The following images illustrate a range of factors that shape the urban experience of disability in the city. These images provide snapshots into the ways planners plan for diversity in urban life.
Planning for Spatial Liberation and Civil Rights
Source: Independent Living Oral History Archive, Bancroft Library
Ed Roberts, enjoys mythic status among disability rights activists in the United States and abroad. He was a polio survivor and often moved around the campus cased inside an iron lung. His presence opened the door to more students with severe disabilities to enter. Housed together in a wing of Cowell University Hospital, the “Rolling Quads” began an informal process of social learning that inspired a revolution in planning for diverse communities. Activists organized and shamed the city of Berkeley into creating the nation’s first curb cut on Shattuck and Center Street. These early victories emboldened the group to push for more substantial reforms towards a national movement for spatial liberation and civil rights.
Planning for Diverse Uses and Diverse Functionings
Image From Kevin Lynch, “The Image of the City” (1960)
“Situationist” artists and architects from the 1950s sought to capture the city as it was experienced by actual people, not as it was designed from the top down by architects and planners. Their approach helped give way to a new emphasis in planning on bottom-up citizen experience and input. Bottom up planning techniques were utilized at this time in the city of Berkeley by Ray Lifchez and Fred Collignon in architecture and urban planning courses asking people with disabilities to map the city of Berkeley memory, revealing essentially the most accessible and “memorable” parts of the city. Accessible maps and roads today built from Google Earth, Axis, Twitter traffic or bikeshare usage stem from this same tradition. Check out a great video from AXS Maps below.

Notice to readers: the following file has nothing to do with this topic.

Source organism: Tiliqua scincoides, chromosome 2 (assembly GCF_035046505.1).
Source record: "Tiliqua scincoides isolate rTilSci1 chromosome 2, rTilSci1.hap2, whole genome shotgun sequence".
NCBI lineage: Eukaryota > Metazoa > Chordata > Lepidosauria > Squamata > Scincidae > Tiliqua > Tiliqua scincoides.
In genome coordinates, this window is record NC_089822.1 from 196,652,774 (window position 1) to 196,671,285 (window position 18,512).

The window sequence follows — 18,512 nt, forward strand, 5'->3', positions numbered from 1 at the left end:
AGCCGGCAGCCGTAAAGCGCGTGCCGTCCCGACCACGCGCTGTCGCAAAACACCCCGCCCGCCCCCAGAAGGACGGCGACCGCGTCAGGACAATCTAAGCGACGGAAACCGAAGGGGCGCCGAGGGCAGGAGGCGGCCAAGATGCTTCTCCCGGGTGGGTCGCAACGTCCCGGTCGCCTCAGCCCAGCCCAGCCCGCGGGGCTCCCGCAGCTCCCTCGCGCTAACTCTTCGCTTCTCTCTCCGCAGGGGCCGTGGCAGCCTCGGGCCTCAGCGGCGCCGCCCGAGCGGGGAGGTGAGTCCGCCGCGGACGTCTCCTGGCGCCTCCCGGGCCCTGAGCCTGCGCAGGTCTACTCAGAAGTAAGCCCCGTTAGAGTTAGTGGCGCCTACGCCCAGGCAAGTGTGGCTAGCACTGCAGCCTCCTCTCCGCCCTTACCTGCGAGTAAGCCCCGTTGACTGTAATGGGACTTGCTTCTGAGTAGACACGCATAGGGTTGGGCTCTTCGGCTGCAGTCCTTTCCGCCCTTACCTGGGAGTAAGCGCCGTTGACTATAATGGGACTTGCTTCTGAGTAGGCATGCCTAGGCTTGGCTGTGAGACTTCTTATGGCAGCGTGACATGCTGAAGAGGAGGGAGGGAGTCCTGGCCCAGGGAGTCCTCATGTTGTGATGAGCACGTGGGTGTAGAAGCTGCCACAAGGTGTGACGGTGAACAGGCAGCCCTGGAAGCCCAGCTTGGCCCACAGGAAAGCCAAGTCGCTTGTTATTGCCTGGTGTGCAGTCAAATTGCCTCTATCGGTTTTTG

Planning for Inclusion from Rural to Urban
Courtesy Andres Duany
As a human condition, disability manifests itself in rural and urban environments, topographies, and settlements. Transects are used by planners as a visual tool to divide landscapes into multiple uses, these uses should consider a broader range of social diversity. The transects above, created by architect Andres Duany. The above image illustrates the rural-to-urban gradation between nature and dense urban zones. Planners should consider the multiple ways that access (physical access to public infrastructure, access to community based social services), can be ensured. New Urbanists have increasingly adopted principles that benefit persons with disabilities; these include, walkability, aging in place, visitability, and approaches to universal design.